There’s a line-mode browser for Gemini, gmnln, available here:

            Somebody also wrote a Gemini plugin for the line-mode browser edbrowse:

        2. 2

          I’ve build my own gemini/webclient which doesn’t need any adressable cursor. The output is displayed in less an you need to type the number next to a link to follow it.


    5. 1

      There’s so much depth to gopherspace. Glad you found your way there. I’d recommend phetch as another great client. Gophernicus is also a wonderful gopherd with active maintenance. I use motsognir myself on I hope you keep burrowing deeper. There’s a ton of content waiting for you.

    6. 3

      I went down this rabbit hole last week looking for a suitable VTuber set up for my role playing games. I don’t have much interest in the anime models, but I was hoping that I could find a basic setup that would enable me to create my next D&D character in Blender and use that via virtual camera in Roll20. Sadly linux support for the software is quite poor. VSeeFace has some Wine configuration hints, but I couldn’t get them to work. I found a really basic POC on Githhub that worked with my camera and tracked motion and blinks well, but I couldn’t load any 3rd party models into it, nor did it output to a virtual cam.

      I would love to explore this more, and I think there’s a great value in it for table-top virtual gaming. Hopefully Linux support will continue to grow.

    7. 1

      Does it have any git hooks in place to prevent someone accidentally pushing dura branches to the remote? There’s many, MANY git worflows out there and it seems likely that someone has a “git push –all” that’s going to lead to an absolute mess without a little safety check.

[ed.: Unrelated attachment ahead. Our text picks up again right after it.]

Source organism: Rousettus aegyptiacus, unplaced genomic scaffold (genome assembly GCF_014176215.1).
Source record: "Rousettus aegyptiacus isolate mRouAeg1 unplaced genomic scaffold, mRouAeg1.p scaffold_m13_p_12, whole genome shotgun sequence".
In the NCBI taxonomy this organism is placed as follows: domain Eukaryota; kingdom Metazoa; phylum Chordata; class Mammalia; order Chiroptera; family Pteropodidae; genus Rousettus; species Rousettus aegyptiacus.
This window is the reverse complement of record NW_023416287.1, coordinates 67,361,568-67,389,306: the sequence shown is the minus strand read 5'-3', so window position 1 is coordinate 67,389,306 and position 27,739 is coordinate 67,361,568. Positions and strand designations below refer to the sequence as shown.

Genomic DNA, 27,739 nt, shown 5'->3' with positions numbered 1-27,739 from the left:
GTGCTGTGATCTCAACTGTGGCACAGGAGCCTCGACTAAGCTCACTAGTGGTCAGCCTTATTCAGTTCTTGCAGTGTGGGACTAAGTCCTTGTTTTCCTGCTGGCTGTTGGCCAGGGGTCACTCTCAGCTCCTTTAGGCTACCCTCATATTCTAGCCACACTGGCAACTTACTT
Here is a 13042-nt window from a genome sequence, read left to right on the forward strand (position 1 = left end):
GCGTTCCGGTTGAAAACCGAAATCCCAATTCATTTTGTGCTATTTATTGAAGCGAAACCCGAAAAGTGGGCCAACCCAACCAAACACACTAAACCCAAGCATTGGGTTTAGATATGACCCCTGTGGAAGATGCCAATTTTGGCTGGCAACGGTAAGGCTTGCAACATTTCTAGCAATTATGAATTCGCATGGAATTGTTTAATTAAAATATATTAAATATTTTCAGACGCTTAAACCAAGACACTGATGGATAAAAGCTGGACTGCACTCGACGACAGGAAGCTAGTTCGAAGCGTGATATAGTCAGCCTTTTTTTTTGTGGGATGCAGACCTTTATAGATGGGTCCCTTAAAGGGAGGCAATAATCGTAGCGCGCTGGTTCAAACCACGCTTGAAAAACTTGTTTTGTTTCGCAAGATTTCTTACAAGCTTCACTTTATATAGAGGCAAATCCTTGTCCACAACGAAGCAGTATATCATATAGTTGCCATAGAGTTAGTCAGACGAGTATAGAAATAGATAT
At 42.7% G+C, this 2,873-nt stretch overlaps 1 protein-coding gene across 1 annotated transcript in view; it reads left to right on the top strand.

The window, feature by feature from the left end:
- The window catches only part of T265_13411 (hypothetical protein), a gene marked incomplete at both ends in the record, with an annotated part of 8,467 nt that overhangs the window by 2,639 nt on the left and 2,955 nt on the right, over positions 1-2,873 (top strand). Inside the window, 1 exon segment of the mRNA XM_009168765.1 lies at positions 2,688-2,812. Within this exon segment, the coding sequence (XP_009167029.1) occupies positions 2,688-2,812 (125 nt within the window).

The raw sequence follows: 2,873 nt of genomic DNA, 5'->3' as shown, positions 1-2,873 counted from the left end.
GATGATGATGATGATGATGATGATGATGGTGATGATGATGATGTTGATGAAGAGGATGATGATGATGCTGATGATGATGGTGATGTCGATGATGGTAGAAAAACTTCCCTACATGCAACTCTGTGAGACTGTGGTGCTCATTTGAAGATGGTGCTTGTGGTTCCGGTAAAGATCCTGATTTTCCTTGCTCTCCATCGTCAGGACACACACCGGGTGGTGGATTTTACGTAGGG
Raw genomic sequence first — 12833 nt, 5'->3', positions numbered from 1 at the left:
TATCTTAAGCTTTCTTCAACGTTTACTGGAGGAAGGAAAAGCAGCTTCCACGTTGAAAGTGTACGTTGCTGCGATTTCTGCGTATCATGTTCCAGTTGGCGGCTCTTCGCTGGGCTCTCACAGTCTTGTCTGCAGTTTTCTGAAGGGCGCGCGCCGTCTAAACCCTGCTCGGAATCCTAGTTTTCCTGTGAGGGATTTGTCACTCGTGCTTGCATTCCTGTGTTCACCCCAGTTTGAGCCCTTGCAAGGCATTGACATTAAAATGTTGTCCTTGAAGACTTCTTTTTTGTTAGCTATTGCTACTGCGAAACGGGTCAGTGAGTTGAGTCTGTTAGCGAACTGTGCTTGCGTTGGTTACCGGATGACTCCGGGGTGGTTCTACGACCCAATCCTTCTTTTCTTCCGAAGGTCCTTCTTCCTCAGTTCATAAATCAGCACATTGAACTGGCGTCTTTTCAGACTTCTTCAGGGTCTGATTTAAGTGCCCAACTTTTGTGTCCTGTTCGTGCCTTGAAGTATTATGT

1. 1

        No. You should create an issue for it so we can generate ideas on how to do this!

    8. 1

      I tend to use functions when I need to execute within the current shell scope. If you’re going out of your way to use a subshell it’s just easier to write a shell script instead. Do you have a reason to pick a function using subshells over a shell script?

      1. 5

        A separate script is a much more complete boundary. This of course has its pros (better defined interface) but it also has its cons:

        • You need to explicitly pass all arguments.
          • Sometimes it is nice to just have the log level you parsed automatically be available to the subshell.
          • You need to serialize and deserialize any data you need.
        • A lot more overhead. Fork is pretty cheap compared to starting a fresh interpreter and executing a new script.